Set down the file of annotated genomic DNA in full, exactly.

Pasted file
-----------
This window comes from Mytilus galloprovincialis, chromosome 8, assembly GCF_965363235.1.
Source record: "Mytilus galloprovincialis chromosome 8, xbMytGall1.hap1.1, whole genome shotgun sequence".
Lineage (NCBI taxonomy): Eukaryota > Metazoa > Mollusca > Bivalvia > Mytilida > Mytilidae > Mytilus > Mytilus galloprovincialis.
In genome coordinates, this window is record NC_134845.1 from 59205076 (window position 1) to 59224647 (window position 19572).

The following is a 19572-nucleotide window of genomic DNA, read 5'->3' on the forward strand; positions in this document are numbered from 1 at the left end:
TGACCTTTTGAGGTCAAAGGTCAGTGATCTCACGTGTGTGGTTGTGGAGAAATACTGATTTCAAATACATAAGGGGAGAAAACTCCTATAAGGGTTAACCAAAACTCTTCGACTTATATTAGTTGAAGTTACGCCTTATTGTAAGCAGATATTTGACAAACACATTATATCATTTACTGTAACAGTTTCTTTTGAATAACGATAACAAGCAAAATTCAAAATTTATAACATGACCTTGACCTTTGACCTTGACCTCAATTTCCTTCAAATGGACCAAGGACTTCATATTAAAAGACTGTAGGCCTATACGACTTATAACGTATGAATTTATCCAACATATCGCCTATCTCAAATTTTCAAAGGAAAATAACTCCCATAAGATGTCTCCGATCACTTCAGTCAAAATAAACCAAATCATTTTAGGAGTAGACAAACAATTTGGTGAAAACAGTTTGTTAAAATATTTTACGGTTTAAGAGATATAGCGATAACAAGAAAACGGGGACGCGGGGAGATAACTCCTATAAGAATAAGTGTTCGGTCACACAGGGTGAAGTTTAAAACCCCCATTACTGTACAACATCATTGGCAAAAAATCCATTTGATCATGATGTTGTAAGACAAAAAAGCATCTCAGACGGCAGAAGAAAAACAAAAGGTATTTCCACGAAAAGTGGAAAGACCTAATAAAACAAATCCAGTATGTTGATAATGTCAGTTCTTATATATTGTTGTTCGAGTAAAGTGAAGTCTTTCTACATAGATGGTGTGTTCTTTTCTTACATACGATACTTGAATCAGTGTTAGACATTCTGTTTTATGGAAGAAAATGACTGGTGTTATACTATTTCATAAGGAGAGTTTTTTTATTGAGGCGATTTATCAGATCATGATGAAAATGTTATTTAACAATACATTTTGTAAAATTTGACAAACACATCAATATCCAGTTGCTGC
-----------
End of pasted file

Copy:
This window comes from Mytilus galloprovincialis, chromosome 8, assembly GCF_965363235.1.
Source record: "Mytilus galloprovincialis chromosome 8, xbMytGall1.hap1.1, whole genome shotgun sequence".
Lineage (NCBI taxonomy): Eukaryota > Metazoa > Mollusca > Bivalvia > Mytilida > Mytilidae > Mytilus > Mytilus galloprovincialis.
In genome coordinates, this window is record NC_134845.1 from 59205076 (window position 1) to 59224647 (window position 19572).

The following is a 19572-nucleotide window of genomic DNA, read 5'->3' on the forward strand; positions in this document are numbered from 1 at the left end:
TGACCTTTTGAGGTCAAAGGTCAGTGATCTCACGTGTGTGGTTGTGGAGAAATACTGATTTCAAATACATAAGGGGAGAAAACTCCTATAAGGGTTAACCAAAACTCTTCGACTTATATTAGTTGAAGTTACGCCTTATTGTAAGCAGATATTTGACAAACACATTATATCATTTACTGTAACAGTTTCTTTTGAATAACGATAACAAGCAAAATTCAAAATTTATAACATGACCTTGACCTTTGACCTTGACCTCAATTTCCTTCAAATGGACCAAGGACTTCATATTAAAAGACTGTAGGCCTATACGACTTATAACGTATGAATTTATCCAACATATCGCCTATCTCAAATTTTCAAAGGAAAATAACTCCCATAAGATGTCTCCGATCACTTCAGTCAAAATAAACCAAATCATTTTAGGAGTAGACAAACAATTTGGTGAAAACAGTTTGTTAAAATATTTTACGGTTTAAGAGATATAGCGATAACAAGAAAACGGGGACGCGGGGAGATAACTCCTATAAGAATAAGTGTTCGGTCACACAGGGTGAAGTTTAAAACCCCCATTACTGTACAACATCATTGGCAAAAAATCCATTTGATCATGATGTTGTAAGACAAAAAAGCATCTCAGACGGCAGAAGAAAAACAAAAGGTATTTCCACGAAAAGTGGAAAGACCTAATAAAACAAATCCAGTATGTTGATAATGTCAGTTCTTATATATTGTTGTTCGAGTAAAGTGAAGTCTTTCTACATAGATGGTGTGTTCTTTTCTTACATACGATACTTGAATCAGTGTTAGACATTCTGTTTTATGGAAGAAAATGACTGGTGTTATACTATTTCATAAGGAGAGTTTTTTTATTGAGGCGATTTATCAGATCATGATGAAAATGTTATTTAACAATACATTTTGTAAAATTTGACAAACACATCAATATCCAGTTGCTGC